Review: Manhunt 2
Posted 27 Nov 2007 at 01:29 by Iun Hockley
The more you hear about a banned game, the more you want to play it. The more hoo-ha over ultra-violent content you read only increases the desire to play. In attempting to derail this game the media have only drawn further attention to existence, which is either stupidity on their part or a very clever marketing device by the publishers. Personally, the debate about violent games is irrelevant, and anyone thinking otherwise will be violently bludgeoned with a stick – after I have finished playing Manhunt 2, of course.
Having never played the original Manhunt, or indeed paid much attention to it, this game looks to provide a fresh take on the stealth/action genre so controlled by Solid Snake and Sam Fisher. Ignoring the furore surrounding the game is not easy, and it must be declared that there is little justification: this is a horrible game, with a twist of insanity that really gets under your skin after a while. Still, it is only a game.
Starting off, the game world is introduced through a very bad cut-scene and we come across the principal personage of Danny. Danny is apparently an inmate at some sort of asylum where there has been a mass uprising of the other patients there. Guided by the unseen and sinister voice of your sneering friend, it is your job to discover the nature of these experiments and the reason for your incarceration.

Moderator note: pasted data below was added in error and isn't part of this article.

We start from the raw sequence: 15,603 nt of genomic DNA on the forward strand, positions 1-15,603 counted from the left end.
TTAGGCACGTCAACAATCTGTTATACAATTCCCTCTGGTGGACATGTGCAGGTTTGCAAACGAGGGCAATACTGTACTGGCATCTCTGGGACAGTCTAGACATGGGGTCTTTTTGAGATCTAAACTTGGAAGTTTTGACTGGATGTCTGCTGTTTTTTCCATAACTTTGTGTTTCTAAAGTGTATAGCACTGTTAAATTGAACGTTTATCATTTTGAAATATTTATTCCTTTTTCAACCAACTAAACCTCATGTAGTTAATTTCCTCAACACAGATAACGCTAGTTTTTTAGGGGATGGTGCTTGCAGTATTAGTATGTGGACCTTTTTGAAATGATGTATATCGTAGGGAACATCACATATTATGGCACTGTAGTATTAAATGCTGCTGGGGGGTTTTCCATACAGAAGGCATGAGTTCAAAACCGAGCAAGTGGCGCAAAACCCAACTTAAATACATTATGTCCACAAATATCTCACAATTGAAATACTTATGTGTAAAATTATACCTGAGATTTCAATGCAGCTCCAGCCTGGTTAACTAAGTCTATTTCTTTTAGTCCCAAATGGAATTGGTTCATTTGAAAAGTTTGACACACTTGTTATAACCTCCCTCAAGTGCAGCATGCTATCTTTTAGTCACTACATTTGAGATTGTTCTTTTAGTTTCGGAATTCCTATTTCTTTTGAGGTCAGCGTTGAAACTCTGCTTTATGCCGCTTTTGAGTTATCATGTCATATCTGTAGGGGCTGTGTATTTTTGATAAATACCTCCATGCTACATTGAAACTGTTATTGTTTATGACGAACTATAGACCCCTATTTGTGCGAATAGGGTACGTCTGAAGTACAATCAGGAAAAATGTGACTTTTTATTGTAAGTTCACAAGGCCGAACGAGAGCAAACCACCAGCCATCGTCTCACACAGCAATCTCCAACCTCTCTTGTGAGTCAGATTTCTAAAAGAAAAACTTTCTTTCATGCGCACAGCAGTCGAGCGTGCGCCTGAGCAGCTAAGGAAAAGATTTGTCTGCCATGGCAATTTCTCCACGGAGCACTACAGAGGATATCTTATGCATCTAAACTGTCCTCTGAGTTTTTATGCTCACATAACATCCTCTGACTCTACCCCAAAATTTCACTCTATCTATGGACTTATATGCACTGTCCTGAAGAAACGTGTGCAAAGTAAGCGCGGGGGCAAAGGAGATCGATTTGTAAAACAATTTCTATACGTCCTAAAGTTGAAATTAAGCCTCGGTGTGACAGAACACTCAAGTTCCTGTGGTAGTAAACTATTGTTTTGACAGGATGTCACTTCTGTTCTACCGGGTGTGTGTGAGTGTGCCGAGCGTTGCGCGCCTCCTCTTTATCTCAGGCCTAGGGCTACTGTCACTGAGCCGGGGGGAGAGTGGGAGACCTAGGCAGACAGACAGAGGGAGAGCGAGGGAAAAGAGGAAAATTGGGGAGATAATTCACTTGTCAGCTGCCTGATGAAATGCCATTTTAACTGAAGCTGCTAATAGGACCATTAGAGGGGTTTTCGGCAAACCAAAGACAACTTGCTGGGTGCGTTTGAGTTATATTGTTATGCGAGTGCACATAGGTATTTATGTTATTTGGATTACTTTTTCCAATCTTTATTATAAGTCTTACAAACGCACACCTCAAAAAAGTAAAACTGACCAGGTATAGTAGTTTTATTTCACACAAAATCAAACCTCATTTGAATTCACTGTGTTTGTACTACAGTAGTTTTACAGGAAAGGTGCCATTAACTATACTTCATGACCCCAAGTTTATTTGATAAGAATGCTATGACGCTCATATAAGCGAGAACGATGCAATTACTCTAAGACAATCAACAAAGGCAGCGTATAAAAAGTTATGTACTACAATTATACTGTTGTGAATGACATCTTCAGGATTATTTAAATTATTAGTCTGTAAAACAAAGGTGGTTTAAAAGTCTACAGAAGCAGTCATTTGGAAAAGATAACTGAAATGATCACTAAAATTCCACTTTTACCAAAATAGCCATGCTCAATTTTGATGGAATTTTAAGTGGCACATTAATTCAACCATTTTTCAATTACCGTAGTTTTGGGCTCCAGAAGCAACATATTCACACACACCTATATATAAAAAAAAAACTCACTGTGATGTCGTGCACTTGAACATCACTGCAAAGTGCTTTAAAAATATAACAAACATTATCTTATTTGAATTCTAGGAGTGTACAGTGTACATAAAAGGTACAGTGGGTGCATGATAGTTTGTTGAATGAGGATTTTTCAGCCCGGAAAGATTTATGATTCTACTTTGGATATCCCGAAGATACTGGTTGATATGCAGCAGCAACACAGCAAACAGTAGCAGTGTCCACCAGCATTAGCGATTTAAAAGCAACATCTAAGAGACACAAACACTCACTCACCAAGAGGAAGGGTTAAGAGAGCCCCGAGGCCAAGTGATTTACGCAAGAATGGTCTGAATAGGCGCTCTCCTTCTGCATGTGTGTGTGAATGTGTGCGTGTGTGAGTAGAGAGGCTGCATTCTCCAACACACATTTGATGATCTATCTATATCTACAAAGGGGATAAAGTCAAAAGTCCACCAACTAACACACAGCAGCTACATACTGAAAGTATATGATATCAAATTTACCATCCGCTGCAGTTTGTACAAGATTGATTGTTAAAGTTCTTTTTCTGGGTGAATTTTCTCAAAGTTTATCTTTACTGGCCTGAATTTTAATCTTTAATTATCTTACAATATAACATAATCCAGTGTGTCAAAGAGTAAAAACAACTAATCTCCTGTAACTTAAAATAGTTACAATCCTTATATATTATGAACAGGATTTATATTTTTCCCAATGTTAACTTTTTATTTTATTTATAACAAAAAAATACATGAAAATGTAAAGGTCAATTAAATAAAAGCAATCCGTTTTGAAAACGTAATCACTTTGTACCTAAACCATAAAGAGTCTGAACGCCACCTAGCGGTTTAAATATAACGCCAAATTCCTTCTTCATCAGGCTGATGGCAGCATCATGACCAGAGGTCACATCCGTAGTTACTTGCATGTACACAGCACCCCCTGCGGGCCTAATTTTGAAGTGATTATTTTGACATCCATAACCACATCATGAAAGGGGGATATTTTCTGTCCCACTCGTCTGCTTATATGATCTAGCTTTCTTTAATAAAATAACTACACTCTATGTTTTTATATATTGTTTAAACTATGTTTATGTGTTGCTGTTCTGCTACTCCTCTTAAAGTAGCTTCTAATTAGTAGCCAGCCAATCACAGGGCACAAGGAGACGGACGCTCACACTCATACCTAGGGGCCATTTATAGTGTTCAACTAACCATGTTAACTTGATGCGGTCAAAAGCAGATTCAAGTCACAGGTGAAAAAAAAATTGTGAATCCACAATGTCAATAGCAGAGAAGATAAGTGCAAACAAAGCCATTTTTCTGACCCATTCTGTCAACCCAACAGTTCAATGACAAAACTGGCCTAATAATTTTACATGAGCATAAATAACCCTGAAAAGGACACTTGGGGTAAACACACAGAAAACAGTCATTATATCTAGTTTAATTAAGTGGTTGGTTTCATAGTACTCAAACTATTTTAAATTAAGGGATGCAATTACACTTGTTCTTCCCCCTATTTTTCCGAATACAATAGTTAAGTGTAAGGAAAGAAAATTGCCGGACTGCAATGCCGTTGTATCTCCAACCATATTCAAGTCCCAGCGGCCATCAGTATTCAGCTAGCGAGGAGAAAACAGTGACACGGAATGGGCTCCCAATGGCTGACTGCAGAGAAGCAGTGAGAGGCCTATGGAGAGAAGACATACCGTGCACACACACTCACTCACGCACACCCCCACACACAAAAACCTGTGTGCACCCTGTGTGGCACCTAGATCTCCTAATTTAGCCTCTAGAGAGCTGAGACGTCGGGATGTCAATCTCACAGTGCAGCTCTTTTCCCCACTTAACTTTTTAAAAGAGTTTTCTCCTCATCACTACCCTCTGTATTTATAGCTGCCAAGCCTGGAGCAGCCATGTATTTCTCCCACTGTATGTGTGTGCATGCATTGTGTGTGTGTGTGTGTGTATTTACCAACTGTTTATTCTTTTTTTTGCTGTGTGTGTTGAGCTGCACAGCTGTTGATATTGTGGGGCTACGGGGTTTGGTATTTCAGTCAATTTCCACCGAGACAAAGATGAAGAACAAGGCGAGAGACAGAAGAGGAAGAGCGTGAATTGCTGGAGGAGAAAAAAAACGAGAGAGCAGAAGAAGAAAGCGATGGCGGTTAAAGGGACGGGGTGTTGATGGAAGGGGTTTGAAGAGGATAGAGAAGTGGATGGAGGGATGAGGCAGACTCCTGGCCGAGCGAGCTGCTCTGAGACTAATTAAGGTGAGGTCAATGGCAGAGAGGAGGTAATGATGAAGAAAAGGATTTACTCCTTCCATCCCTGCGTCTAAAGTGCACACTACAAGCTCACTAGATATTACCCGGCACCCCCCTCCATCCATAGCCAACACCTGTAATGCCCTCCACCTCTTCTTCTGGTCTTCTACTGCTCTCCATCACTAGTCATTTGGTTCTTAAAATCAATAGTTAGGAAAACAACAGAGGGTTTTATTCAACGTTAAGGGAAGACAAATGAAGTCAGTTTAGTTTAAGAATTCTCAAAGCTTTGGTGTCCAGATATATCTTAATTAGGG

The forced camera angles and cinematic perspectives remind you of the original Resident Evil, and this is both a compliment and a major criticism. A compliment insofar as the occasionally cinematic viewpoint adds menace to the already oppressive atmosphere, and a criticism in that there are many times when the camera will impede progress frustratingly. This really is a cheap trick at times, with the limited control you have being accountable for a number of pointless deaths that could have been avoided.
From a visual point of view, the graphics are terrible: bland, poor animations and ugly textures mean that this never escapes the PS2 comparison that will inevitably made. The Wii may be less powerful than its biggest rivals, but developing the games in tandem has been done so to the detriment of the Wii package. Broken TVs and identical cupboards line the rooms - lazily placed in the background to give the area weight, which all look too contrived. Objects you can interact directly with are unrealistically highlighted to draw your attention to them. Shadows are either black or non-existent, there are very few subtle shades.
Stylistically however, the game does its job very well, but it is a shame that the graphics aren't better to reinforce things. The cinematic style, with grainy CCTV footage works excellently in conveying this twisted world, and there are a few moments when you nod your head in understanding at what the developers were trying to achieve.